"It was last night then," continued the man. "I was standing at the door of my cottage smoking a pipe before turning in, when I saw a faint light moving over by the orchid-houses—"
"Reflection of the moon," muttered Saunderson. "I am sorry. Go on, Crombie!"
"I knew that some of the orchids were very valuable, and I thought there would not be time to call you; also I did not want to worry you, knowing you had worry enough already. So I knocked out my pipe and put it in my pocket, and went through the shrubbery. I saw the light again—it seemed to be moving from the first house into the second. I couldn't see what it was."
"Was it like a candle, or a pocket-lamp?" jerked Dr. Cairn.
"Nothing like that, sir; a softer light, more like a glow-worm; but much brighter. I went around and tried the door, and it was locked. Then I remembered the door at the other end, and I cut round by the path between the houses and the wall, so that I had no chance to see the light again, until I got to the other door. I found this unlocked. There was a close kind of smell in there, sir, and the air was very hot—"
"Naturally, it was hot," interrupted Saunderson.
"I mean much hotter than it should have been. It was like an oven, and the smell was stifling—"
"What smell?" asked Dr. Cairn. "Can you describe it?"
"Excuse me, sir, but I seem to notice it here in this room to-night, and I think I noticed it about the place before—never so strong as in the orchid-houses."
"Go on!" said Dr. Cairn.
"I went through the first house, and saw nothing. The shadow of the wall prevented the moonlight from shining in there. But just as I was about to enter the middle house, I thought I saw—a face."
"What do you mean you thought you saw?" snapped Mr. Saunderson.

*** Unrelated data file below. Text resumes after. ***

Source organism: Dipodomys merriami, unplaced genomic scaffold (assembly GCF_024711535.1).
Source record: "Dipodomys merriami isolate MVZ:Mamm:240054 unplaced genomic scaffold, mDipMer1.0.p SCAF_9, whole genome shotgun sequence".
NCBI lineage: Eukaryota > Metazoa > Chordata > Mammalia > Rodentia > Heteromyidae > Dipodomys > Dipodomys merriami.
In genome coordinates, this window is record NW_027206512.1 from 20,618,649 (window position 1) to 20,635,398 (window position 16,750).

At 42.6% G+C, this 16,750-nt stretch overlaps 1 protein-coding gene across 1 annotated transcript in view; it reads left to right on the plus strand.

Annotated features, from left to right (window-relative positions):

"I mean, sir, that it was so horrible and so strange that I could not believe it was real—which is one of the reasons why I did not speak before. It reminded me of the face of a gentleman I have seen here—Mr. Ferrara—"
Dr. Cairn stifled an exclamation.
"But in other ways it was quite unlike the gentleman. In some ways it was more like the face of a woman—a very bad woman. It had a sort of bluish light on it, but where it could have come from, I don't know. It seemed to be smiling, and two bright eyes looked straight out at me."
Crombie stopped, raising his hand to his head confusedly.
"I could see nothing but just this face—low down as if the person it belonged to was crouching on the floor; and there was a tall plant of some kind just beside it—"
"Well," said Dr. Cairn, "go on! What did you do?"
"I turned to run!" confessed the man. "If you had seen that horrible face, you would understand how frightened I was. Then when I got to the door, I looked back."
"I hope you had closed the door behind you," snapped Saunderson.
"Never mind that, never mind that!" interrupted Dr. Cairn.
"I had closed the door behind me—yes, sir—but just as I was going to open it again, I took a quick glance back, and the face had gone! I came out, and I was walking over the lawn, wondering whether I should tell you, when it occurred to me that I hadn't noticed whether the key had been left in or not."
"Did you go back to see?" asked Dr. Cairn.
"I didn't want to," admitted Crombie, "but I did—and—"
"The door was locked, sir!"
"So you concluded that your imagination had been playing you tricks," said Saunderson grimly. "In my opinion you were right."
Dr. Cairn dropped into an armchair.
"All right, Crombie; that will do."
Crombie, with a mumbled "Good-night, gentlemen," turned and left the room.
"Why are you worrying about this matter," inquired Saunderson, when the door had closed, "at a time like the present?"
"Never mind," replied Dr. Cairn wearily. "I must return to Half-Moon Street, now, but I shall be back within an hour."
With no other word to Saunderson, he stood up and walked out to the hall. He rapped at the study door, and it was instantly opened by Robert Cairn. No spoken word was necessary; the burning question could be read in his too-bright eyes. Dr. Cairn laid his hand upon his son's shoulder.
"I won't excite false hopes, Rob," he said huskily. "I am going back to the house, and I want you to come with me."
Robert Cairn turned his head aside, groaning aloud, but his father grasped him by the arm, and together they left that house of shadows, entered the car which waited at the gate, and without exchanging a word en route, came to Half-Moon Street.